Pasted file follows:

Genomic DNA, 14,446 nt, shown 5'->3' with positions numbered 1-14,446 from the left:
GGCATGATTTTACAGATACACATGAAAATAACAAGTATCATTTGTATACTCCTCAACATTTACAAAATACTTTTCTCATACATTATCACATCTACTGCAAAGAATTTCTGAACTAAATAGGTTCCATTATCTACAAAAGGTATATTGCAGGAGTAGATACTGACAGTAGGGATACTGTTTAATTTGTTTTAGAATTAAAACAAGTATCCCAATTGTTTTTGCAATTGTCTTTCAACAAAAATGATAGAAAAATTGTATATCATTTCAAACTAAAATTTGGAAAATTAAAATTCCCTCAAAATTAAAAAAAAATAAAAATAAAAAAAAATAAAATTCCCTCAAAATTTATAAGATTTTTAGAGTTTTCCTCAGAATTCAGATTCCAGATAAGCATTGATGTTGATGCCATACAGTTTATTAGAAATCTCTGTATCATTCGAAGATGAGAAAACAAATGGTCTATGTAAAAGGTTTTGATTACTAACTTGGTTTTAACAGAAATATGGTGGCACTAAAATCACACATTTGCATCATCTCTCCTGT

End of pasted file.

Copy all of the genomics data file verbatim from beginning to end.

Genomic DNA, 14,446 nt, shown 5'->3' with positions numbered 1-14,446 from the left:
GGCATGATTTTACAGATACACATGAAAATAACAAGTATCATTTGTATACTCCTCAACATTTACAAAATACTTTTCTCATACATTATCACATCTACTGCAAAGAATTTCTGAACTAAATAGGTTCCATTATCTACAAAAGGTATATTGCAGGAGTAGATACTGACAGTAGGGATACTGTTTAATTTGTTTTAGAATTAAAACAAGTATCCCAATTGTTTTTGCAATTGTCTTTCAACAAAAATGATAGAAAAATTGTATATCATTTCAAACTAAAATTTGGAAAATTAAAATTCCCTCAAAATTAAAAAAAAATAAAAATAAAAAAAAATAAAATTCCCTCAAAATTTATAAGATTTTTAGAGTTTTCCTCAGAATTCAGATTCCAGATAAGCATTGATGTTGATGCCATACAGTTTATTAGAAATCTCTGTATCATTCGAAGATGAGAAAACAAATGGTCTATGTAAAAGGTTTTGATTACTAACTTGGTTTTAACAGAAATATGGTGGCACTAAAATCACACATTTGCATCATCTCTCCTGT